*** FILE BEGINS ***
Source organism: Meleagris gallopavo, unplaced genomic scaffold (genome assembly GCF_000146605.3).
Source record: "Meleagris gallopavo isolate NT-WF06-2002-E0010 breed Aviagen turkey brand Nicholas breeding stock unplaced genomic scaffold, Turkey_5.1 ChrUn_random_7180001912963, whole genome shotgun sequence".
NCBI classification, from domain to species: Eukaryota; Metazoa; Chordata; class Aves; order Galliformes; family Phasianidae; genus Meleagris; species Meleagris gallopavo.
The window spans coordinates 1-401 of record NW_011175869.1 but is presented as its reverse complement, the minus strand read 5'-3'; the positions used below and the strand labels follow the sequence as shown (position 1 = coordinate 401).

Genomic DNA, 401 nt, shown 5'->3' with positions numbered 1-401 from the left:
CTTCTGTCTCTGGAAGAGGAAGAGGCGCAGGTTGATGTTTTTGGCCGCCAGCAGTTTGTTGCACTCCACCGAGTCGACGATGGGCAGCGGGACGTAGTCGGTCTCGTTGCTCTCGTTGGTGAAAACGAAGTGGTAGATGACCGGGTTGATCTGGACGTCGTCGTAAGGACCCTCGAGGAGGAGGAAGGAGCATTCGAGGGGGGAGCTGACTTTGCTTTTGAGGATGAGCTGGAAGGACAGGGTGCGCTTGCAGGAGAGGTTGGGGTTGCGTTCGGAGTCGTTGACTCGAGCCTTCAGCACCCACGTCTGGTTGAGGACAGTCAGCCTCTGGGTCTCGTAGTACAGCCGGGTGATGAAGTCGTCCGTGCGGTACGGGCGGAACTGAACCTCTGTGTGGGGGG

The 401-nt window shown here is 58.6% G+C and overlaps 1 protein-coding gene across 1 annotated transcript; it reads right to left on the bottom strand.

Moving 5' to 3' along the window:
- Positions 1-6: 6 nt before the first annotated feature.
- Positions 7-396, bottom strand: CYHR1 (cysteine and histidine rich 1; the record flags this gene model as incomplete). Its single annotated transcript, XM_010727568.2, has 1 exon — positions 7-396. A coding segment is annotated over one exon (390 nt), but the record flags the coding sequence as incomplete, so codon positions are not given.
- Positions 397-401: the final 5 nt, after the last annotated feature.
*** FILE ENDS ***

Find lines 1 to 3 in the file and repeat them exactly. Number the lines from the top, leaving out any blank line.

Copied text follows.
Source organism: Meleagris gallopavo, unplaced genomic scaffold (genome assembly GCF_000146605.3).
Source record: "Meleagris gallopavo isolate NT-WF06-2002-E0010 breed Aviagen turkey brand Nicholas breeding stock unplaced genomic scaffold, Turkey_5.1 ChrUn_random_7180001912963, whole genome shotgun sequence".
NCBI classification, from domain to species: Eukaryota; Metazoa; Chordata; class Aves; order Galliformes; family Phasianidae; genus Meleagris; species Meleagris gallopavo.